On June 28th, a group of suicide bombers conducted an attack on Turkey’s Istanbul Ataturk Airport, killing 41 people and injuring 239. As the world mourns the tragedy, investigators seek to bring justice to the perpetrators. But who is responsible? And Why?
Is it Daesh (ISIS)?
Is it PKK?
These are both valid suggestions, based on the history of violence among both groups.
Based on the PKK’s terrorism tactic, the attack in Istanbul does not necessarily fit their profile. According to news sources, though unconfirmed, the PKK usually target Turkish nationals. The conflict between the PKK and the Turkish government surrounds the Kurdish question of identity and statehood in the Middle East. The Kurds have been without an autonomous country and do not enjoy equal rights in Turkey. Iraqi Kurdistan is the only region where Kurds enjoy a degree of nationalism but it is far from being a nation-state.
Why would Daesh or ISIS commit the attacks?
Turkey has been supporting the armed insurgency against Syrian president Bashar al-Assad since its inception. The majority of Daesh or ISIS fighters are not Syrian but foreign nationals, from Turkey, the Arabian peninsula, North Africa and Central Asia, which raises the question as to whether this a so-called civil war between state and opposition or an international conflict between states. Is Syria a proxy conflict waged between global powers? Is this the continuation of the so-called “Great Game”?
If Turkey has stood against the Syrian government, thereby granting ISIS leverage directly or indirectly, then why would such an attack take place?
Since the emergence of ISIS, and the corresponding terrorist attacks globally which have victimized France, America and Turkey to name just a few, the political dynamic of the Syrian conflict has shifted. The ouster of Assad, like that of Mubarak, Morsi, Ben Ali, Abdullah Saleh, Saddam Hussein and Gaddafi, was originally argued as the procurement of stability and justice in the Middle East. The outcomes have proven otherwise. The tyrannical leadership of these autocrats is undoubtable, but is there another force enabling this instability to begin with?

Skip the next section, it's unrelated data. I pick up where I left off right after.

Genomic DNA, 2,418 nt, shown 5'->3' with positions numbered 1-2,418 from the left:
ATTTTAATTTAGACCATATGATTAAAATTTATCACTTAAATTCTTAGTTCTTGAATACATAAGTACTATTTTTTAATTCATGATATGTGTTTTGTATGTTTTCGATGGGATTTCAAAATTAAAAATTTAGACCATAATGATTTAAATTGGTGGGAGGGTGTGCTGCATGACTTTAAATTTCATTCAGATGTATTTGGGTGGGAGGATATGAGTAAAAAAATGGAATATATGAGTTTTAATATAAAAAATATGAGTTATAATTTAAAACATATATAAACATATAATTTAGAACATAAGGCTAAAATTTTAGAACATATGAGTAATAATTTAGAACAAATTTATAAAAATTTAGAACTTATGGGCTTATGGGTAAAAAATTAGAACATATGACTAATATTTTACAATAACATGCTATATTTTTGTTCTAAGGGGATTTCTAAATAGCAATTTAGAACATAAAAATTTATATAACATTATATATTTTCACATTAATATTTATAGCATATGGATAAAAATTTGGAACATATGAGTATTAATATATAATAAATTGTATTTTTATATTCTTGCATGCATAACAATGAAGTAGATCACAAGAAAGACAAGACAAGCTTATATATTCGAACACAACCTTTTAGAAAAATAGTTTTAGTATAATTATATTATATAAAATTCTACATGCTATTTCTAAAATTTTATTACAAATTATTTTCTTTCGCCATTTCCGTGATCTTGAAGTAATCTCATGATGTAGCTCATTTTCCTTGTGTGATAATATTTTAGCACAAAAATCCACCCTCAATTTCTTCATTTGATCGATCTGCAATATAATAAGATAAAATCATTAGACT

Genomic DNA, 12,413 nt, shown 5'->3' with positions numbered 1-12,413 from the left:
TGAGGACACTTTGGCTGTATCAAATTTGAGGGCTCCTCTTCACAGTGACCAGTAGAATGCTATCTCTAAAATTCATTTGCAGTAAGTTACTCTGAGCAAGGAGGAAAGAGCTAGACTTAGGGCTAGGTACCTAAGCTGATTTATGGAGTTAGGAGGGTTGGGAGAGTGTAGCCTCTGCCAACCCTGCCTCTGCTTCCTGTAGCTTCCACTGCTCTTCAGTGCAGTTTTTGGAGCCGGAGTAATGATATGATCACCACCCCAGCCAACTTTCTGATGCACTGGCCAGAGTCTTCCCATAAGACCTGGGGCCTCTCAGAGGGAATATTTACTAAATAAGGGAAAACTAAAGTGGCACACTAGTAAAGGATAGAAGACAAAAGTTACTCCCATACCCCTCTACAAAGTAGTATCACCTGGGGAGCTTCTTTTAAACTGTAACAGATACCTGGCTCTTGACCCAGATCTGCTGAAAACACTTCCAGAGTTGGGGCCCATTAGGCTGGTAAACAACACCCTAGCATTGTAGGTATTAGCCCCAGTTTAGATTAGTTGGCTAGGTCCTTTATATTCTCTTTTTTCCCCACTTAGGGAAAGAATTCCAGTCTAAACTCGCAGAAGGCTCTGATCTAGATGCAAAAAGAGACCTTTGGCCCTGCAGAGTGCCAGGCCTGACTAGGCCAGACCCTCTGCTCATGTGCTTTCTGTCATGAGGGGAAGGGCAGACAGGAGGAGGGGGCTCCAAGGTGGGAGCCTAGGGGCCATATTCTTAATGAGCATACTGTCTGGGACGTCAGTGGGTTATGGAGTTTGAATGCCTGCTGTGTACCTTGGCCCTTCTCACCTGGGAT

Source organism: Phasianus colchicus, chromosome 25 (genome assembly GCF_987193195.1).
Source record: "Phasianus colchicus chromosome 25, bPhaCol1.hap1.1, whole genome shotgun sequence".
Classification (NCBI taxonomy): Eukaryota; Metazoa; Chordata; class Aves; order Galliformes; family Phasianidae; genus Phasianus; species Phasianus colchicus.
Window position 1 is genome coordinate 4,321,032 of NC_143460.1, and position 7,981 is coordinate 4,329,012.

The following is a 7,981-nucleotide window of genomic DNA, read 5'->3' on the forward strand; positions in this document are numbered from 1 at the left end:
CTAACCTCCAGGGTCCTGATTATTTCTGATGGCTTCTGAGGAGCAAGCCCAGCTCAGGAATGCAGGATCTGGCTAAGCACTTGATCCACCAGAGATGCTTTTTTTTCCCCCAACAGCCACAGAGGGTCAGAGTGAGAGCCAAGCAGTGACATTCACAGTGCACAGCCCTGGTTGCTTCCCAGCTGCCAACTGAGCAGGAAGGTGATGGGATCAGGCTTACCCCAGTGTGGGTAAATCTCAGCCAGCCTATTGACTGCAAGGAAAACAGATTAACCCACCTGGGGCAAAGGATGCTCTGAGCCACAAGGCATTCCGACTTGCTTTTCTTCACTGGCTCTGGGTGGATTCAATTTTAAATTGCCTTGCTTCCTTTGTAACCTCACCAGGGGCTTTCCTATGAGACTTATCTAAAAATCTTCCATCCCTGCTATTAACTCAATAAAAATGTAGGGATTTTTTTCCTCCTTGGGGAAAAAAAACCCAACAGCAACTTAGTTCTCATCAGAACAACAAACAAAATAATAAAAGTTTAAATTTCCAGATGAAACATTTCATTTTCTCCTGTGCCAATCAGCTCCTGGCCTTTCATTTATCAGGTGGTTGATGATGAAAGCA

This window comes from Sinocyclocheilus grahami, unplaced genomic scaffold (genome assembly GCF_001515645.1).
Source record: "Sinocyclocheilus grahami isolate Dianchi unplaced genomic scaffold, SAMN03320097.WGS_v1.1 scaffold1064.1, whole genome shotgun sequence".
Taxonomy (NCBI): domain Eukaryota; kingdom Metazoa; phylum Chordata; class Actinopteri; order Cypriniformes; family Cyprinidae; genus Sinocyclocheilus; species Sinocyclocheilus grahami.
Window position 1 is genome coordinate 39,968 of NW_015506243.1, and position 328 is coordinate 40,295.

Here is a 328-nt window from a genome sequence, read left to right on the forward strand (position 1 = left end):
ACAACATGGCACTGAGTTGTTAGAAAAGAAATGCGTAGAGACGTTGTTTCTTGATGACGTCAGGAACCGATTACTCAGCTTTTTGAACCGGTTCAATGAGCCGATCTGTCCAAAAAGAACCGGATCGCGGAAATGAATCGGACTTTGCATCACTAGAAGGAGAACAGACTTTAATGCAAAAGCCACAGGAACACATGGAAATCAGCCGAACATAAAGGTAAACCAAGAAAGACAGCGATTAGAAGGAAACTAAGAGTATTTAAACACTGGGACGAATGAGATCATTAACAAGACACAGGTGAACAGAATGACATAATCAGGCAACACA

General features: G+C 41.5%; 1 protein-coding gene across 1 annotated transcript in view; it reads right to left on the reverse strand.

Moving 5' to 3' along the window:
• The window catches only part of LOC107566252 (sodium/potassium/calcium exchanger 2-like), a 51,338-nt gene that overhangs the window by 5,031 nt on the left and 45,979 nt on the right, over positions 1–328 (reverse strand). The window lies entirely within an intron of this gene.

As a result of ISIS’ apparent indiscriminate violence, fundamentalism and fickleness, Turkey has, like the US, altered its position internationally. Just last week, Turkey announced reconciliation efforts with its historical arch-rivals, Israel and Russia. Russia has arguably maintained the Syrian government since its intervention.
Could this rapprochement have provoked backlash from ISIS against Turkey? Were these two gestures of international rapprochements with ISIS’ nemeses, Israel & Russia viewed as a form of betrayal by the terror group?
As investigations continue, emerging facts will likely give this blurry picture some lucidity.
But a shifting world order is evidentially not as far off as one might have expected, particularly after England’s vote to leave the EU.
As the migrant crisis continues, and Middle Eastern instability intensifies, one might ask why foreign powers have prioritized their ambitions over practical politics.
One cannot speak of justice in the Middle East while neglecting the bedrock of human security – sovereignty.
Until this is realized, fanaticism and instability will continue to overshadow justice in the Middle East.